How one can consider Sons and Lovers a psychological novel?

You could claim Sons and Lovers is a psychological novel because of the main character’s overt emotion and introspection. Paul seems to be continually bringing up his stormy feelings and thoughts. He appears acutely sensitive and passionate. He can’t stomach Clara’s criticisms nor her supposed superficiality. Again, Paul’s emphasis on his allegedly intricate interiority makes it rather easy to interpret Sons and Lovers as a psychological work of fiction.

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A psychological novel is one in which the writer explores the minds of the characters, focusing on their motivations and inner conflicts. Before D. H. Lawrence 's generation, the psychological novel was not well established in England, as it was in France or Russia. However, a few novelists, such as...

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A psychological novel is one in which the writer explores the minds of the characters, focusing on their motivations and inner conflicts. Before D. H. Lawrence's generation, the psychological novel was not well established in England, as it was in France or Russia. However, a few novelists, such as Richardson, George Eliot, and even Trollope, regularly give the reader an insight into the mental landscapes and processes of their characters, as Lawrence does in Sons and Lovers.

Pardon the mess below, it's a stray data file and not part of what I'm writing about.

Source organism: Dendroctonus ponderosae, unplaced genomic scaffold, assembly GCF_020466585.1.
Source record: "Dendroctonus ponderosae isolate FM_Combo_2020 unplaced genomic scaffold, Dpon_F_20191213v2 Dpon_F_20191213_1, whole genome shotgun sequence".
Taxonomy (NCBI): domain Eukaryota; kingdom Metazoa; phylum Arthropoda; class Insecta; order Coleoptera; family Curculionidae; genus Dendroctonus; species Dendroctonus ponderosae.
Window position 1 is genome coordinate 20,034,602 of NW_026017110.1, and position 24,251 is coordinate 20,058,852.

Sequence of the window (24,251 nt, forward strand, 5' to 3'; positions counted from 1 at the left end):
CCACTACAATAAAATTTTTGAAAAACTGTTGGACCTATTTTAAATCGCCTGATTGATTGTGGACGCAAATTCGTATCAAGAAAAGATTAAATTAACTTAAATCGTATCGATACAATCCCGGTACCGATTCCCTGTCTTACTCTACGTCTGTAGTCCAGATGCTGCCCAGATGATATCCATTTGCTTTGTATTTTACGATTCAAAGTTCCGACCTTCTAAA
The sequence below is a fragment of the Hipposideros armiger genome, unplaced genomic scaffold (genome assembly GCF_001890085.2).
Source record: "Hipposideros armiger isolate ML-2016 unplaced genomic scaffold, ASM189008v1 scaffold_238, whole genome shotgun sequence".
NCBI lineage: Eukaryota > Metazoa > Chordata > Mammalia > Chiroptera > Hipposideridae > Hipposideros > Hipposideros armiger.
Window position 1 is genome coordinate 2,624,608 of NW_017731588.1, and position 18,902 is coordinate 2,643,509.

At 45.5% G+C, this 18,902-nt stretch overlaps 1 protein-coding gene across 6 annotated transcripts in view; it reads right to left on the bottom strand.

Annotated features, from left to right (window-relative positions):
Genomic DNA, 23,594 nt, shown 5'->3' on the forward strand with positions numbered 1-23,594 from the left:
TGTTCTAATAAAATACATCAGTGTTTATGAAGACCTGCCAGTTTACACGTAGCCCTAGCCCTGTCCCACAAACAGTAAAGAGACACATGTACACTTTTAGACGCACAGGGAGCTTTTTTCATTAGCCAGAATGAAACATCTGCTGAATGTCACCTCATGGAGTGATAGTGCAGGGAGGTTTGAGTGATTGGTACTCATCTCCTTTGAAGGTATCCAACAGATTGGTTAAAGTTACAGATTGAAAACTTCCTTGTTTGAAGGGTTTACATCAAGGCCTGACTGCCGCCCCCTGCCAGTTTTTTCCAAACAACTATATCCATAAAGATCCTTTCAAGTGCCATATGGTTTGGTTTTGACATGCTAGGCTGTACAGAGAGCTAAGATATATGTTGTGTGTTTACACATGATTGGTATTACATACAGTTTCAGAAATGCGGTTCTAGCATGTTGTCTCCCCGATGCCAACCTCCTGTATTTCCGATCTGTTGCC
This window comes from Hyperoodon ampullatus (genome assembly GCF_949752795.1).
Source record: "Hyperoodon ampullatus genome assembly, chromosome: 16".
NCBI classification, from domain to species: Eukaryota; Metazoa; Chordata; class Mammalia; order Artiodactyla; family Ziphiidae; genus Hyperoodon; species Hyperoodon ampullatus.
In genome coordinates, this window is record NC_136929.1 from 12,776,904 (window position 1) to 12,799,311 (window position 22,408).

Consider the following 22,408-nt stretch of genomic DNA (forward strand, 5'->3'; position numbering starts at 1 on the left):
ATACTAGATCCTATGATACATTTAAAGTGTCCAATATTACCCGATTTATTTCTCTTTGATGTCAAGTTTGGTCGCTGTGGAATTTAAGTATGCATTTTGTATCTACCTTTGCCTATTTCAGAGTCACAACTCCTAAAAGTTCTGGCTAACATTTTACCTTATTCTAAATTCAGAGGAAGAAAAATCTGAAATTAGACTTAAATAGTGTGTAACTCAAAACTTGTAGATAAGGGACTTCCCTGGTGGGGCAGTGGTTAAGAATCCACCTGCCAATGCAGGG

Perhaps the greatest of all psychological novelists was Dostoevsky, for whom Lawrence always expressed a strong dislike. However, recent critics have noticed a strong affinity between the two. In Dostoevsky and English Modernism 1900–1930, Peter Kaye writes,

Lawrence traveled a distinctively Dostoevskian path after the publication of Sons and Lovers, which moved him away from the English tradition of the novel as biography, the story of individual lives largely immune from metaphysical debate and cultural crisis.

This "Dostoevskian path" is particularly evident in the presentation of Paul's inner conflict in his relationships with Miriam, Clara, and his mother. For instance, Lawrence describes how Paul reacts to physical contact with Miriam when she links arms with him as they walk together.

With Miriam he was always on the high plane of abstraction, when his natural fire of love was transmitted into the fine stream of thought. She would have it so. If he were jolly and, as she put it, flippant, she waited till he came back to her, till the change had taken place in him again, and he was wrestling with his own soul, frowning, passionate in his desire for understanding. And in this passion for understanding her soul lay close to his; she had him all to herself. But he must be made abstract first.

Such passages as this are similar to, if not actually influenced by, the works of Dostoevsky and other explicitly psychological European writers. Paul is not presented as a likeable young hero in the tradition of the eighteenth- and nineteenth-century English novel, but as something far closer to the intense, complex protagonist characteristic of Russian fiction.

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Before I help you figure out why D. H. Lawrence’s novel Sons and Lovers lends itself quite nicely to psychological interpretations, let’s establish a clear definition of “psychological.”

When something—a movie, a TV show, or, in this case, a book—is called psychological, it usually means the work is centered on emotions and matters of the mind.

For example, it might be hard to argue that the Rambo movies are psychological. There’s not a lot of introspection in those action films. The spotlight isn’t on feelings or thoughts.